London’s top firms have been quietly retrenching for years in mainland Europe. As Brexit looms, where has that left the Magic Circle?
‘Welcome to Europe, the haven of legal certainty,’ quips Burkhart Goebel, Hogan Lovells’ managing partner for continental Europe. Continue reading “The Global 100: The European question – Have years of cuts left the Magic Circle exposed as Brexit looms?”
Political shocks, gyrating currencies and choppy markets – it has been yet another testing year for the Global 100. Legal Business looks at those shouldering the burden and those buckling under
Twelve months ago, the global legal community was reeling from the shock UK referendum result to leave the EU. Senior industry leaders shook their heads and predicted even more turbulent markets in what was already an uncertain global economy.
Continue reading “The Global 100 overview: Atlas shrugged”
The gap between top US firms and the middle-tier masses continues to widen as pressure to secure top-decile talent intensifies. Can the chasing pack keep up with America’s elite?
‘The competition is frenetic in terms of attracting talent as is the competition in being retained on the most complex and sophisticated client mandates,’ notes Paul, Weiss, Rifkind, Wharton & Garrison chair Brad Karp. ‘When you think of the continuum with commoditised work on one end and hyper-complex big-ticket work on the other, firms like ours try very hard to ensure that 90% of work is in that tiny zone at the end of the spectrum.’
Continue reading “The Global 100: The Zone – The US elite turns up the pressure”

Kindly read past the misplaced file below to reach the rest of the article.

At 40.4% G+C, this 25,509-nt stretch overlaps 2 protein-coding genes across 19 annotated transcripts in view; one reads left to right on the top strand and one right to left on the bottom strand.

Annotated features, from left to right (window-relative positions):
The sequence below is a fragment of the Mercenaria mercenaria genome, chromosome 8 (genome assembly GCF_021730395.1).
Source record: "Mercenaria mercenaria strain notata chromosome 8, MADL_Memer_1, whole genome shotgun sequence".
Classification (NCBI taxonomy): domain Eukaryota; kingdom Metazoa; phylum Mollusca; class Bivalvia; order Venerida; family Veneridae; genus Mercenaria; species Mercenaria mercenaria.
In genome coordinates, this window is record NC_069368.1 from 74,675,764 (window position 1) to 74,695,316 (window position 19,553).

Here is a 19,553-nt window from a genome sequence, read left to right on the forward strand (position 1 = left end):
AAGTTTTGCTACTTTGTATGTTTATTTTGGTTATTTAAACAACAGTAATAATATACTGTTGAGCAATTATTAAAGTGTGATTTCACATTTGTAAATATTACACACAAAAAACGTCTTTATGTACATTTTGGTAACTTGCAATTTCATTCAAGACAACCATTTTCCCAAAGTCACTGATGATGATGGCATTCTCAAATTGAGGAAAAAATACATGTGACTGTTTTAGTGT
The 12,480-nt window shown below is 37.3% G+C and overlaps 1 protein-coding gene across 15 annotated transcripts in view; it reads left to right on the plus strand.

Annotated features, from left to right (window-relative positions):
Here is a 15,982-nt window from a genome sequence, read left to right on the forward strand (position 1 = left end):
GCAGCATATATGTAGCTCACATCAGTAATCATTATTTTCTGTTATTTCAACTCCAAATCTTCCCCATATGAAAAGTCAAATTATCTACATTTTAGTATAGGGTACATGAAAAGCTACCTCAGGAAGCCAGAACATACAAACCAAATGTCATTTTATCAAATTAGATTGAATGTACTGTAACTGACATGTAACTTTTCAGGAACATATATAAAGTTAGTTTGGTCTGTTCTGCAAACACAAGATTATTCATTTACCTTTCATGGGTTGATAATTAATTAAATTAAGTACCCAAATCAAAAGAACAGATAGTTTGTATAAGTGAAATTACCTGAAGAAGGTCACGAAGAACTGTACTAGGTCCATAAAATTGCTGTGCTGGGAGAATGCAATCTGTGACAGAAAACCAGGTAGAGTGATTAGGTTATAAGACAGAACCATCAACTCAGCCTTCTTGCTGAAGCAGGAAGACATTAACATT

Casting an eye over the results for the world’s 100 largest law firms, 2016/17 has been the definition of grinding out a result. Not a pretty result at that.
The group as a whole hiked revenues 3% to $98.82bn, pretty much tracking the increase in lawyer numbers. In part due to the strength of the dollar, there are some surprising results. The number of $2bn-plus law firms has fallen from ten to eight (thanks to Freshfields Bruckhaus Deringer and Linklaters). The number of $1bn-plus firms falls from 35 to 34. Consolidation continues to be a force in the industry but almost exclusively in the global mid-tier, not its upper echelons.
Continue reading “A grinding year for the Global 100 as US leaders assert dominance”
DLA Piper, the world’s second-largest Swiss Verein-structured law firm, saw global turnover in 2016 drop 3% to $2.47bn from $2.54bn. The drop in overall revenue was attributed by the firm to exchange rate fluctuations across the global firm’s international business, which is divided between an international LLP and a US LLP. In sterling, DLA says, turnover was up 3%.
Similarly, Norton Rose Fulbright saw turnover drop 3% to $1.69bn, with the firm again attributing the performance to currency fluctuations. In a statement, a spokesperson said the firm had seen a 3% increase on 2015 revenue using like-for-like exchange rates, adding: ‘Our stated US dollar figures are very susceptible to currency exchange moves and, in the past year, the sterling, euro, Australian/Canadian dollars and South African rand experienced significant negative moves against the US dollar.’
Continue reading “‘It’s the clothes on top that matter’: how much does structure affect the Swiss Verein firms?”
‘I prefer to use the Magic Circle rather than US firms. They are, if anything, becoming better-run businesses.’
Philip Bramwell, BAE Systems
It should come as no surprise that clients on the global stage continue to demand more from their advisers. Yet, for the most part, those London-headquartered firms at the top end of the Global 100 report are delivering for clients despite the influx of international firms, particularly those based in the US, into their home market.
‘I continue to believe that the Magic Circle firms offer excellent strength and depth on big-ticket issues,’ says Philip Bramwell, group general counsel (GC) of multinational defence, security and aerospace company BAE Systems. ‘Their strength is in their gene pool – their core systems and the processes that they continue to invest in – and they are, if anything, becoming better-run businesses.’
Continue reading “London calling: the client view”